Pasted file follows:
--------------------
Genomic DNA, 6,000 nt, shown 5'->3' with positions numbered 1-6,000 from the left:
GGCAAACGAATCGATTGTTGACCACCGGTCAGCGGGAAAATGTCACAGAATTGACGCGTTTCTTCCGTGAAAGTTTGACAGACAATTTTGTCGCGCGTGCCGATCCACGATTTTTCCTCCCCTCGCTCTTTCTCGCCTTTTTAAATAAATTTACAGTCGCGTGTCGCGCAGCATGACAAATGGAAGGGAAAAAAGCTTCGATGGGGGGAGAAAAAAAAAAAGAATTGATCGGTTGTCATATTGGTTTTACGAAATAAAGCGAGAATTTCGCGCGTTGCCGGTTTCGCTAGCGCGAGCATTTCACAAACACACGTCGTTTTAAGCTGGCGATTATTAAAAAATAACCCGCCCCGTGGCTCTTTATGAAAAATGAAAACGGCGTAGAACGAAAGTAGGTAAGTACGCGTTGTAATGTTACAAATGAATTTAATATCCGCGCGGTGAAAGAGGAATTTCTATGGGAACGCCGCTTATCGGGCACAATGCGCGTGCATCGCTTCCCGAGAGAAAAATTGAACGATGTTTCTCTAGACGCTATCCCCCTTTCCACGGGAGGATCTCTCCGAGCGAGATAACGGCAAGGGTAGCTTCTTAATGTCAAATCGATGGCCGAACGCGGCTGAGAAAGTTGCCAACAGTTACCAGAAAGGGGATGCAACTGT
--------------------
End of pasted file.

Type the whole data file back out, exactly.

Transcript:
Genomic DNA, 6,000 nt, shown 5'->3' with positions numbered 1-6,000 from the left:
GGCAAACGAATCGATTGTTGACCACCGGTCAGCGGGAAAATGTCACAGAATTGACGCGTTTCTTCCGTGAAAGTTTGACAGACAATTTTGTCGCGCGTGCCGATCCACGATTTTTCCTCCCCTCGCTCTTTCTCGCCTTTTTAAATAAATTTACAGTCGCGTGTCGCGCAGCATGACAAATGGAAGGGAAAAAAGCTTCGATGGGGGGAGAAAAAAAAAAAGAATTGATCGGTTGTCATATTGGTTTTACGAAATAAAGCGAGAATTTCGCGCGTTGCCGGTTTCGCTAGCGCGAGCATTTCACAAACACACGTCGTTTTAAGCTGGCGATTATTAAAAAATAACCCGCCCCGTGGCTCTTTATGAAAAATGAAAACGGCGTAGAACGAAAGTAGGTAAGTACGCGTTGTAATGTTACAAATGAATTTAATATCCGCGCGGTGAAAGAGGAATTTCTATGGGAACGCCGCTTATCGGGCACAATGCGCGTGCATCGCTTCCCGAGAGAAAAATTGAACGATGTTTCTCTAGACGCTATCCCCCTTTCCACGGGAGGATCTCTCCGAGCGAGATAACGGCAAGGGTAGCTTCTTAATGTCAAATCGATGGCCGAACGCGGCTGAGAAAGTTGCCAACAGTTACCAGAAAGGGGATGCAACTGT